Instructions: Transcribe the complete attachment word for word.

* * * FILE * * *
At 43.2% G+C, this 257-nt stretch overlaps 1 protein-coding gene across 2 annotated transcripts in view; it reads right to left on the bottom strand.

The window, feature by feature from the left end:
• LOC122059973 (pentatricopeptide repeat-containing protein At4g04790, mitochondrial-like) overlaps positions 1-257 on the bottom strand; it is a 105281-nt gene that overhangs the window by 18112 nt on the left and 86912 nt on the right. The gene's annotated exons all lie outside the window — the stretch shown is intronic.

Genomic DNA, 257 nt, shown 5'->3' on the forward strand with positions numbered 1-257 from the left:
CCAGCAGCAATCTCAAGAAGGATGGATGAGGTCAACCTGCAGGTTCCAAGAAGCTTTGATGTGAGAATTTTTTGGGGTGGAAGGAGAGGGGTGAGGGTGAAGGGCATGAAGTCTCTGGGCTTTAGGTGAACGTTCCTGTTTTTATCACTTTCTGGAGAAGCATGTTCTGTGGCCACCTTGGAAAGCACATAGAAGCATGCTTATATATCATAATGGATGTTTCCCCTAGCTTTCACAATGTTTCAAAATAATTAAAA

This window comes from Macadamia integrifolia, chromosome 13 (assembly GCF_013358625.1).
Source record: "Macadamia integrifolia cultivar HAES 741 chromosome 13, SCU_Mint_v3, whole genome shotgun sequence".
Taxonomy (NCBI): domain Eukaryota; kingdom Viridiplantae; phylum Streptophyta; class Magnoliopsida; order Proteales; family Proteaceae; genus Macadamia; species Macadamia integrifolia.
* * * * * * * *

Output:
At 43.2% G+C, this 257-nt stretch overlaps 1 protein-coding gene across 2 annotated transcripts in view; it reads right to left on the bottom strand.

The window, feature by feature from the left end:
• LOC122059973 (pentatricopeptide repeat-containing protein At4g04790, mitochondrial-like) overlaps positions 1-257 on the bottom strand; it is a 105281-nt gene that overhangs the window by 18112 nt on the left and 86912 nt on the right. The gene's annotated exons all lie outside the window — the stretch shown is intronic.

Genomic DNA, 257 nt, shown 5'->3' on the forward strand with positions numbered 1-257 from the left:
CCAGCAGCAATCTCAAGAAGGATGGATGAGGTCAACCTGCAGGTTCCAAGAAGCTTTGATGTGAGAATTTTTTGGGGTGGAAGGAGAGGGGTGAGGGTGAAGGGCATGAAGTCTCTGGGCTTTAGGTGAACGTTCCTGTTTTTATCACTTTCTGGAGAAGCATGTTCTGTGGCCACCTTGGAAAGCACATAGAAGCATGCTTATATATCATAATGGATGTTTCCCCTAGCTTTCACAATGTTTCAAAATAATTAAAA

This window comes from Macadamia integrifolia, chromosome 13 (assembly GCF_013358625.1).
Source record: "Macadamia integrifolia cultivar HAES 741 chromosome 13, SCU_Mint_v3, whole genome shotgun sequence".
Taxonomy (NCBI): domain Eukaryota; kingdom Viridiplantae; phylum Streptophyta; class Magnoliopsida; order Proteales; family Proteaceae; genus Macadamia; species Macadamia integrifolia.